In the Venetian harbour of Heraklion stands the fortress of Koules.
The Venetian harbour also contains the Venetian Arsenals or shipyards, where ships were repaired.
Opposite Koules, at the yacht moorage, is white building of the Heraklion Port Authority. Here stood Little Koules, which once guarded the entrance to Heraklion harbour along with the larger fortress.
The natural bay of Heraklion, which grew into the most important harbour of the Eastern Mediterranean over the centuries, was neither particularly large nor particularly deep, and definitely not leeward. The date of the first harbour installations is unknown, although eminent scholars have identified ancient cuttings in the rock.
The first serious attempt to create an organised harbour in the bay of Chandax came in the Arab period (9th-10th c.). Its vital position on the sea routes of the Eastern Mediterranean lent itself to the pirate raids of the Arab corsairs on the one hand, while the existence of a harbour served the exploitation of Cretan sources of wealth for trading with Islamic states on the other.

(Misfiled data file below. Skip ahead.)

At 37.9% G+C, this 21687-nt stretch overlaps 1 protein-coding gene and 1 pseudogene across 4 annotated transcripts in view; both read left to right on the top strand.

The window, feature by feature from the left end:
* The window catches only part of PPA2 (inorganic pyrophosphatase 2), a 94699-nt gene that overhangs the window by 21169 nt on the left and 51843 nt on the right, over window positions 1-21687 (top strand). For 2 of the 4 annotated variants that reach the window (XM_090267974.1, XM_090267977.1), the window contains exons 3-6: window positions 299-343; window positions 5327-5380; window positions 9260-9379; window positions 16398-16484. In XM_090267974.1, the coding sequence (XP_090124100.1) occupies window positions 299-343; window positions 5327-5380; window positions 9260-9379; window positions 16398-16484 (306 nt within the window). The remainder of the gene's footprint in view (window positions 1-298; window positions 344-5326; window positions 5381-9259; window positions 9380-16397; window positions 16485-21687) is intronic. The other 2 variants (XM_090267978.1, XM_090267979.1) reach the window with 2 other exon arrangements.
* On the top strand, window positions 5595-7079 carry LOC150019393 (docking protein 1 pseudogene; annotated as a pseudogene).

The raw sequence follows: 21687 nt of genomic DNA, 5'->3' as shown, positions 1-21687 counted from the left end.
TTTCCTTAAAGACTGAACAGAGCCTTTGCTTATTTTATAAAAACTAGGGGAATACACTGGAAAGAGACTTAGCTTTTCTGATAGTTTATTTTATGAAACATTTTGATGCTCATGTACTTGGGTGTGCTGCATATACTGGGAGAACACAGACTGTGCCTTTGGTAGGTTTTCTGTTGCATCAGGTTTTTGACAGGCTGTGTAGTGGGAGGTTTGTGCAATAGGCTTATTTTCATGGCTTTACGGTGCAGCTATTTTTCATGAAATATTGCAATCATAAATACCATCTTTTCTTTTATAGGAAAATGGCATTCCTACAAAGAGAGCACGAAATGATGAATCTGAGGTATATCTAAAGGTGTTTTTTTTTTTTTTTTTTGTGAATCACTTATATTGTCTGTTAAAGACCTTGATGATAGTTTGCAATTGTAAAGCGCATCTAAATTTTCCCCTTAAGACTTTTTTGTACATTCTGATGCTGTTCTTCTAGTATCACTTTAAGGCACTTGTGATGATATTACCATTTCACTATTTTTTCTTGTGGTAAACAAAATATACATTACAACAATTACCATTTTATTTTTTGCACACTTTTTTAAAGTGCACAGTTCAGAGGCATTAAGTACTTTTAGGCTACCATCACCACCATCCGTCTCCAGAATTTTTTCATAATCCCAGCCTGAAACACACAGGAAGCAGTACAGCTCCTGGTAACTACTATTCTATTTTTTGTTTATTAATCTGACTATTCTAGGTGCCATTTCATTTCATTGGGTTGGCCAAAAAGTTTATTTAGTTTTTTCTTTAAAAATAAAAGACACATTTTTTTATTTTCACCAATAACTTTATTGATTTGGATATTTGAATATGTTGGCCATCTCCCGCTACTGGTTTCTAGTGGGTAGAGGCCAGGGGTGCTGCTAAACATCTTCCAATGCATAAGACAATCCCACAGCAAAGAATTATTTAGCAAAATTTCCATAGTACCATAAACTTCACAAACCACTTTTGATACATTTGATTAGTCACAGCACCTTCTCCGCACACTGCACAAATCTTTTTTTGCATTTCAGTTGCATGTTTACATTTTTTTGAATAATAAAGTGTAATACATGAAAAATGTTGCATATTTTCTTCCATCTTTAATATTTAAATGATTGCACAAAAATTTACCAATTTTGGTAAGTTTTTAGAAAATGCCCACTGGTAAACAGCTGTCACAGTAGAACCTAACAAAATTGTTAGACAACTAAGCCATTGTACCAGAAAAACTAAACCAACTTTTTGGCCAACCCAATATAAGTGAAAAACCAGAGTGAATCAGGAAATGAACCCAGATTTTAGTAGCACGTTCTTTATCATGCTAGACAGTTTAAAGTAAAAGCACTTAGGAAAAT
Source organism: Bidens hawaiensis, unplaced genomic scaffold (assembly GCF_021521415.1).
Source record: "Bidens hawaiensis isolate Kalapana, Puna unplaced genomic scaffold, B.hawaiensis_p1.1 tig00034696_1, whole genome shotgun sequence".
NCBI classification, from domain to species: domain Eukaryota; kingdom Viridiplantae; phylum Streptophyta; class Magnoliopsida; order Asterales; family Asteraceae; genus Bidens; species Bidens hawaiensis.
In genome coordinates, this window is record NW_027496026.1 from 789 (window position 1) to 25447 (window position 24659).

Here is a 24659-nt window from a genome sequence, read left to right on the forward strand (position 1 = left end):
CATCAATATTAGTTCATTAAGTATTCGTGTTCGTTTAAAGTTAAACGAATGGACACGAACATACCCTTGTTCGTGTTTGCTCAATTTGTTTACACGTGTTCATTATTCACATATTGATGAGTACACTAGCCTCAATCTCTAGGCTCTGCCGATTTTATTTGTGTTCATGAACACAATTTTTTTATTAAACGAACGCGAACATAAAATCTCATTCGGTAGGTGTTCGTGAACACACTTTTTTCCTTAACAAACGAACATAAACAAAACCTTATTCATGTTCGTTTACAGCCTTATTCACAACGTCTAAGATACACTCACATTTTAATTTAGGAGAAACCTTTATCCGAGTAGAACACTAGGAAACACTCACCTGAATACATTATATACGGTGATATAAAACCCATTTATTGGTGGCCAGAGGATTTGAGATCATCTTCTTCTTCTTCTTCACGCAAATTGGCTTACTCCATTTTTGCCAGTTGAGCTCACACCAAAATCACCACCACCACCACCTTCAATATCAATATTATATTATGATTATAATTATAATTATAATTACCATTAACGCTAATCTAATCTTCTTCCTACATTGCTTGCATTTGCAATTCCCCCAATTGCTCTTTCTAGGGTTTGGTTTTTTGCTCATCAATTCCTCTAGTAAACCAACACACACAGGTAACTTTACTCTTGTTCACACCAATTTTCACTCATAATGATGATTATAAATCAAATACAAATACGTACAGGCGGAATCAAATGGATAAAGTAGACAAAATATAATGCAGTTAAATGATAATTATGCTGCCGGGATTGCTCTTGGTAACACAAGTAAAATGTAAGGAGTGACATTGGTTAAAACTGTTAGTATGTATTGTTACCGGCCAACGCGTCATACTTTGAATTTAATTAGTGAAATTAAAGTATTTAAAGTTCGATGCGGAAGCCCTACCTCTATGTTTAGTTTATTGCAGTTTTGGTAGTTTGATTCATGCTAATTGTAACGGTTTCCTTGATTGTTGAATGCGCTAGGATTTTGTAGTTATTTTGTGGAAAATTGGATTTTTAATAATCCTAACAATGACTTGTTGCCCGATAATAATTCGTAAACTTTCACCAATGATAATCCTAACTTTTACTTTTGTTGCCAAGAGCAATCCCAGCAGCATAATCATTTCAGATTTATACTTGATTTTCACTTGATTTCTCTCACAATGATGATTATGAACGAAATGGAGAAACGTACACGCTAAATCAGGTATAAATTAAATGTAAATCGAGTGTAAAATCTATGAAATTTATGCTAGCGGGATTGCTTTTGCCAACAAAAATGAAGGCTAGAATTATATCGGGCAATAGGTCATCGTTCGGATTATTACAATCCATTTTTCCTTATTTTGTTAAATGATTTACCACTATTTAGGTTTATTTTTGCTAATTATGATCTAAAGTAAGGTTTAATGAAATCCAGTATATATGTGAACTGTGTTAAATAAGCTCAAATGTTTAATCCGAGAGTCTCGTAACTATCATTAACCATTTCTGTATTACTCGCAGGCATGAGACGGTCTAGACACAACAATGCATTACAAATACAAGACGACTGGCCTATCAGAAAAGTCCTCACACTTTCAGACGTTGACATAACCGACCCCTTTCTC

Following the restoration of Crete to the Byzantine Empire in 961 AD, Chandax gradually developed into a thriving city, and its harbour was consequently fortified and improved.
When the island fell into the hands of the Venetians (1204), Candia (as the Venetians called both the city of Heraklion and the whole island) became "the other Venice of the East". Its harbour was the only one in Greece to engage in the export trade on such a large scale. Especially during the last two centuries of Venetian rule, it was the greatest harbour in the Eastern Mediterranean. Its main exports were wine, olive oil, raisins, cheese, honey, beeswax, silk, cotton and salt, which was a Venetian monopoly.
Right from the start, the harbour of Heraklion silted up and had to be dredged constantly by the Venetians, using various methods of the time. In the 17th century the harbour acquired its finished form, able to moor 50 galleys (Francesco Basilicata, 1625).
Very few modifications were carried out to the harbour during the Turkish period (17th-19th century).
Unfortunately, the most destructive interventions in the harbour area were perpetrated in the 20th century, in order to turn Heraklion into a modern European city. In an age in which the idea of a "monument" was of no particular value, the introduction of the car into everyday city life led to the opening of the coast road, demolishing much of the Venetian harbour installations, Little Koules and the Byzantine Harbour Gate.